Busch Ensemble at Wigmore Hall – Beethoven, Bridge, Rihm & Ravel Piano Trios

Piano Trio in E flat, Op.1/1
Frank Bridge
Fantasy Piano Trio in C minor
Wolfgang Rihm
Fremde Szene III
Piano Trio in A minor

Busch Ensemble [Omri Epstein (piano), Mathieu van Bellen (violin) & Jonathan Bloxham (cello)]

Reviewed by: Tully Potter

Reviewed: 27 March, 2014
Venue: Wigmore Hall, London

Busch Ensemble. Photograph: Kaupo KikkasNot one but two substantial encores were demanded after this recital, a mark of just how well the performances had come across. Named after the great violinist Adolf Busch – the violinist plays one of his instruments – the prize-winning Busch Ensemble has for some time been appearing as a piano trio, but free to recruit others for specific projects, something of which Busch – who presented anything from a solo to an octet in his own chamber concerts – would have approved.

Beethoven’s E flat Piano Trio received a virtually perfect performance, buoyant and witty by turns in the three faster movements, where Omri Epstein’s technical address, pearly touch and natural timing were ideal. The work allows the strings to flower only in the Adagio cantabile, and here Mathieu van Bellen and Jonathan Bloxham could unfurl their individual beauties of tone. Over the years I have found that one of two factors has unlimited my enjoyment of some trio ensembles, the pianist’s mannerisms or the violinist’s tone (cellists tend to be pretty good these days). With the Busch Ensemble, I cannot imagine anyone taking exception to the playing of Epstein or Van Bellen.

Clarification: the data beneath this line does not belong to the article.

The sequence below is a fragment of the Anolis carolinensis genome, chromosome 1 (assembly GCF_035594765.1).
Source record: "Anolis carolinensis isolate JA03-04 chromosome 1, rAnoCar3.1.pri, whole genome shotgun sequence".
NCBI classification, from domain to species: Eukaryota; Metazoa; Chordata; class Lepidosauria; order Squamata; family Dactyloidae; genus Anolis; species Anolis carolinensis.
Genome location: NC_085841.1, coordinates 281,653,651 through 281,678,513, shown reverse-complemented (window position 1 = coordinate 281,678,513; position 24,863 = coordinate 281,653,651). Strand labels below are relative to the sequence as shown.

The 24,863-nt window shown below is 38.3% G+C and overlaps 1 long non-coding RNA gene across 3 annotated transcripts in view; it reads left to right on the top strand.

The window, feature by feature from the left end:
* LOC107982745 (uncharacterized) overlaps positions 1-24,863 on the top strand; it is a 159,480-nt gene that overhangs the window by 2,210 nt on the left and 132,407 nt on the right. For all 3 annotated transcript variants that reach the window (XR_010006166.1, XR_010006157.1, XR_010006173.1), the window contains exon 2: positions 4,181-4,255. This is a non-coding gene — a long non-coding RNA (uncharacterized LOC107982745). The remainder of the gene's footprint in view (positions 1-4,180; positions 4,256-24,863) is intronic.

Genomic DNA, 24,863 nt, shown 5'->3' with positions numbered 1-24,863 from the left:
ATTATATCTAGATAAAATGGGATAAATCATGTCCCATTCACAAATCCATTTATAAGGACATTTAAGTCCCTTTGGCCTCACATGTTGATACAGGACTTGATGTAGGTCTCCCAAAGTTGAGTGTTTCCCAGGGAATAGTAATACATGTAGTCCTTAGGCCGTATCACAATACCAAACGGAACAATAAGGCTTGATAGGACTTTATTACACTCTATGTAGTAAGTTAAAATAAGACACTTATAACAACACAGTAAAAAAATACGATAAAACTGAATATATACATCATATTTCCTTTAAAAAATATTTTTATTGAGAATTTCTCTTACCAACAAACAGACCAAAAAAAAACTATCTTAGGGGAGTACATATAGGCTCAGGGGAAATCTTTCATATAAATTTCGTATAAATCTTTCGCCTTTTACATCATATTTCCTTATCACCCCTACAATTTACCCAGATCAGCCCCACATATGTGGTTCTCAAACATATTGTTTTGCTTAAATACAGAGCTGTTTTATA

I was interested to hear Frank Bridge’s 1907 Fantasy Trio because for some reason I have not encountered it as often as the great Second Trio of two decades later or the Fantasy Piano Quartet. It is a very well-wrought piece which, like all contenders for the Cobbett prizes, subsumes several movements into one. I do find the melodic content of Bridge’s earlier music rather Edwardian but, with that proviso, it is a highly effective piece. The performance was both accomplished and passionate.

Wolfgang Rihm’s series of pieces entitled Fremde Szene, composed in 1983-84, pay homage to Schumann but do not quote him. The third and final piece does have one or two passages where the piano recalls a Schumannesque world, but that may simply be because I have been forewarned. Rihm uses string harmonics and extremes of register and dynamics, and the work becomes pretty violent. This performance seemed to be fully in command of every aspect.

Ravel’s 1914 Piano Trio caused problems for the performers at its premiere and, despite a few revisions, has not become any easier to play since then. The Busch Ensemble is already able to reveal most of its beauties and I was delighted to hear Mathieu van Bellen’s lovely portamento in slurred phrases – Ravel never heard a string player who did not slide! I would have liked Bloxham to match his phrasing in this regard, and I would have preferred a more crystalline, less pedalled, response from Epstein in one or two places, especially at the very opening. These things aside, the musicians deserved their reception.

The Andante of Mendelssohn’s D minor Trio was like a benediction after the intricately wrought Ravel; and how better to end the evening than with Haydn’s Gypsy Rondo? This recital was yet another feather in the cap of the Kirckman Concert Society.

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